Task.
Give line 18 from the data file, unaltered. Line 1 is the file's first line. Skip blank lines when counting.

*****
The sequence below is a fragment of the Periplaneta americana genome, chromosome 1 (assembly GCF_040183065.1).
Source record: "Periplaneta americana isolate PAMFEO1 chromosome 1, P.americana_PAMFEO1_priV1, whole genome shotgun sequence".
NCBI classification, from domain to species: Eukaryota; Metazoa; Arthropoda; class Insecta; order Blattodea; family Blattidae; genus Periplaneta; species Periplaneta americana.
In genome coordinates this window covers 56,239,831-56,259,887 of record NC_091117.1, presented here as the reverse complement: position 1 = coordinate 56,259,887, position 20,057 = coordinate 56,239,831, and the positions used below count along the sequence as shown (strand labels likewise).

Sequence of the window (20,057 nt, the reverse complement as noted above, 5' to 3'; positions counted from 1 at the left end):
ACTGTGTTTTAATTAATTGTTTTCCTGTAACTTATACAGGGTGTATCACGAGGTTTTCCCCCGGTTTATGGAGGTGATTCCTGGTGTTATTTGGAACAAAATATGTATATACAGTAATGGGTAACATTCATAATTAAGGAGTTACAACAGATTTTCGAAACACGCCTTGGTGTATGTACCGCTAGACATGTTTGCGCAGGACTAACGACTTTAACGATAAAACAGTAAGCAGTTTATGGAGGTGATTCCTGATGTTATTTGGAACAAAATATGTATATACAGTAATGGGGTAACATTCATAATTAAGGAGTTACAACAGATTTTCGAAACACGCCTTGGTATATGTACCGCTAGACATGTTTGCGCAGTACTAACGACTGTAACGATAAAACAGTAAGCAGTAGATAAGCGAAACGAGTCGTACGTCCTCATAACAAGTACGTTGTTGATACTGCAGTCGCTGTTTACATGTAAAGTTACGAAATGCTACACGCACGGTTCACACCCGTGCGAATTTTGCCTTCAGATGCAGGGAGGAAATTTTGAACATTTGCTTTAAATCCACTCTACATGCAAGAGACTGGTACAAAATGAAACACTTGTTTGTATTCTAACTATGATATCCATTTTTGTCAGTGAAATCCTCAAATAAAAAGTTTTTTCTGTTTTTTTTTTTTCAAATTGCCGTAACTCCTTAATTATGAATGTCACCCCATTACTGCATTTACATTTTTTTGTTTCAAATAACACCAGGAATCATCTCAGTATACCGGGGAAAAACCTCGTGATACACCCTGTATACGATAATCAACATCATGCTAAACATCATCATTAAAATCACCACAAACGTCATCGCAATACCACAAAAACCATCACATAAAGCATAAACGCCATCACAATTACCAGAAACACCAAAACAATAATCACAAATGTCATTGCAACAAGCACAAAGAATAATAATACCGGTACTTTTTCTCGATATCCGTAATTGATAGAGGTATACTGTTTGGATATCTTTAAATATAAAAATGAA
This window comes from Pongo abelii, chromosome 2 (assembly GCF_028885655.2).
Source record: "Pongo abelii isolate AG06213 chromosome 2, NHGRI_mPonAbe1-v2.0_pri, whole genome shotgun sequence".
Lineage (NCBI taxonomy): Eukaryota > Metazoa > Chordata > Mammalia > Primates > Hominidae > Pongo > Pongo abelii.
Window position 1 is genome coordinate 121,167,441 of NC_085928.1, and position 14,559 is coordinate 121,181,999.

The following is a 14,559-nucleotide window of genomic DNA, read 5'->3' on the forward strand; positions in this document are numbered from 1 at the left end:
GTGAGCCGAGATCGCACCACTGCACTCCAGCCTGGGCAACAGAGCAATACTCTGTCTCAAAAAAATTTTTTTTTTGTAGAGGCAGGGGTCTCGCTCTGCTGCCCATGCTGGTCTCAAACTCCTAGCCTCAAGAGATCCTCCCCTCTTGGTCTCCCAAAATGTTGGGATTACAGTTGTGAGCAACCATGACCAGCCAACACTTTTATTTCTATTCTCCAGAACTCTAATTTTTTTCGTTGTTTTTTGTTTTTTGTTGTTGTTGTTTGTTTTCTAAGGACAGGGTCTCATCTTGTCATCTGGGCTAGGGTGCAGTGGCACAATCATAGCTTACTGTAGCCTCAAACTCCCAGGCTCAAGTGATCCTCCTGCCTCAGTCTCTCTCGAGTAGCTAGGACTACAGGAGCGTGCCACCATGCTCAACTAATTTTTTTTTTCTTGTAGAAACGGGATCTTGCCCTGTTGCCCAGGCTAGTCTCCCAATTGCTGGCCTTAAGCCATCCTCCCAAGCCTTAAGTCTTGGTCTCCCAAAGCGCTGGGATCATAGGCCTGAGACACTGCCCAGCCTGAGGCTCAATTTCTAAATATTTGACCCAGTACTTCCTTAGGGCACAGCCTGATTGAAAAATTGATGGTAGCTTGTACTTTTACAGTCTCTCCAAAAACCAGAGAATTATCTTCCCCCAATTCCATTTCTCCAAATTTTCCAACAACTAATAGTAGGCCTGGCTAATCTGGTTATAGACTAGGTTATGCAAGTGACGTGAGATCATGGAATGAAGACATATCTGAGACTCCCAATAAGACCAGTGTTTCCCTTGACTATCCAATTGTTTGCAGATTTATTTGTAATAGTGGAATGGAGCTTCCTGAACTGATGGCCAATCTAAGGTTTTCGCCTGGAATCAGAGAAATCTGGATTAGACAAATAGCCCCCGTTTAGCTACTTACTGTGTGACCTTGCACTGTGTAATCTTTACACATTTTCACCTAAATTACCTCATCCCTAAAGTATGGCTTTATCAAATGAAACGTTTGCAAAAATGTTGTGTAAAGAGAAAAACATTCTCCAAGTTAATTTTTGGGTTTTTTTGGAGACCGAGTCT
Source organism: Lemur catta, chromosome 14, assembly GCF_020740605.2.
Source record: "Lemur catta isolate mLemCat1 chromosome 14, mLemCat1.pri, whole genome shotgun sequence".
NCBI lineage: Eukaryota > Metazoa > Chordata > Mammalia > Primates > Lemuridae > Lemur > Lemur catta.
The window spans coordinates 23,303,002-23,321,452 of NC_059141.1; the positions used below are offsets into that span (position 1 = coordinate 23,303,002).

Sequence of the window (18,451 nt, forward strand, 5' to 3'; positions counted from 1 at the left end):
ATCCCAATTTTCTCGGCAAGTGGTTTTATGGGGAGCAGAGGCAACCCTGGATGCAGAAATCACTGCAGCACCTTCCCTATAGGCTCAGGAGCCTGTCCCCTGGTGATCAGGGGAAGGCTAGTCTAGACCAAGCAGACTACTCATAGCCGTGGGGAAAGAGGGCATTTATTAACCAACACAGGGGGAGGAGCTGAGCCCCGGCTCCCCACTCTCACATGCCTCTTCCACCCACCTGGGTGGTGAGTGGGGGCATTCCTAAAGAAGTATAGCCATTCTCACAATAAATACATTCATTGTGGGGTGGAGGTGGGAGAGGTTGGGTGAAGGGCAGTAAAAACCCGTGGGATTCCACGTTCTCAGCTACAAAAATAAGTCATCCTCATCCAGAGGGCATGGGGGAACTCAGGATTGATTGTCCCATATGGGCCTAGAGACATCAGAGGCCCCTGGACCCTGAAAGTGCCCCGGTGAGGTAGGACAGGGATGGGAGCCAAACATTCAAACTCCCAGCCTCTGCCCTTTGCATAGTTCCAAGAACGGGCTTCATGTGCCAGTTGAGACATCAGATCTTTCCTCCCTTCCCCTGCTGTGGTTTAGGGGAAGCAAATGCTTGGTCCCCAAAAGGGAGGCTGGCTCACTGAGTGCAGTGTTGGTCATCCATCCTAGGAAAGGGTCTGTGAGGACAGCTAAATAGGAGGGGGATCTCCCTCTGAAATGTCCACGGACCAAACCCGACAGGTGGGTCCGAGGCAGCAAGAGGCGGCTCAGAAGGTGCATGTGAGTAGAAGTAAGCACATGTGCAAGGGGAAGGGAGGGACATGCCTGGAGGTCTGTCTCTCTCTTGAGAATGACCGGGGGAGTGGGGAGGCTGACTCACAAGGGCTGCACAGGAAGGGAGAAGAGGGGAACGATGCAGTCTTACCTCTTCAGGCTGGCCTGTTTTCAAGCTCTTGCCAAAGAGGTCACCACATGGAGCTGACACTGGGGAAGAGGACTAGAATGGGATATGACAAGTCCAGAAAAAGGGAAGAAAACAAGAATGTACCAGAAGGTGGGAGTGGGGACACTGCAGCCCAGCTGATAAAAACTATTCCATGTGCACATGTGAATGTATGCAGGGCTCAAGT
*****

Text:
ATCCCAATTTTCTCGGCAAGTGGTTTTATGGGGAGCAGAGGCAACCCTGGATGCAGAAATCACTGCAGCACCTTCCCTATAGGCTCAGGAGCCTGTCCCCTGGTGATCAGGGGAAGGCTAGTCTAGACCAAGCAGACTACTCATAGCCGTGGGGAAAGAGGGCATTTATTAACCAACACAGGGGGAGGAGCTGAGCCCCGGCTCCCCACTCTCACATGCCTCTTCCACCCACCTGGGTGGTGAGTGGGGGCATTCCTAAAGAAGTATAGCCATTCTCACAATAAATACATTCATTGTGGGGTGGAGGTGGGAGAGGTTGGGTGAAGGGCAGTAAAAACCCGTGGGATTCCACGTTCTCAGCTACAAAAATAAGTCATCCTCATCCAGAGGGCATGGGGGAACTCAGGATTGATTGTCCCATATGGGCCTAGAGACATCAGAGGCCCCTGGACCCTGAAAGTGCCCCGGTGAGGTAGGACAGGGATGGGAGCCAAACATTCAAACTCCCAGCCTCTGCCCTTTGCATAGTTCCAAGAACGGGCTTCATGTGCCAGTTGAGACATCAGATCTTTCCTCCCTTCCCCTGCTGTGGTTTAGGGGAAGCAAATGCTTGGTCCCCAAAAGGGAGGCTGGCTCACTGAGTGCAGTGTTGGTCATCCATCCTAGGAAAGGGTCTGTGAGGACAGCTAAATAGGAGGGGGATCTCCCTCTGAAATGTCCACGGACCAAACCCGACAGGTGGGTCCGAGGCAGCAAGAGGCGGCTCAGAAGGTGCATGTGAGTAGAAGTAAGCACATGTGCAAGGGGAAGGGAGGGACATGCCTGGAGGTCTGTCTCTCTCTTGAGAATGACCGGGGGAGTGGGGAGGCTGACTCACAAGGGCTGCACAGGAAGGGAGAAGAGGGGAACGATGCAGTCTTACCTCTTCAGGCTGGCCTGTTTTCAAGCTCTTGCCAAAGAGGTCACCACATGGAGCTGACACTGGGGAAGAGGACTAGAATGGGATATGACAAGTCCAGAAAAAGGGAAGAAAACAAGAATGTACCAGAAGGTGGGAGTGGGGACACTGCAGCCCAGCTGATAAAAACTATTCCATGTGCACATGTGAATGTATGCAGGGCTCAAGT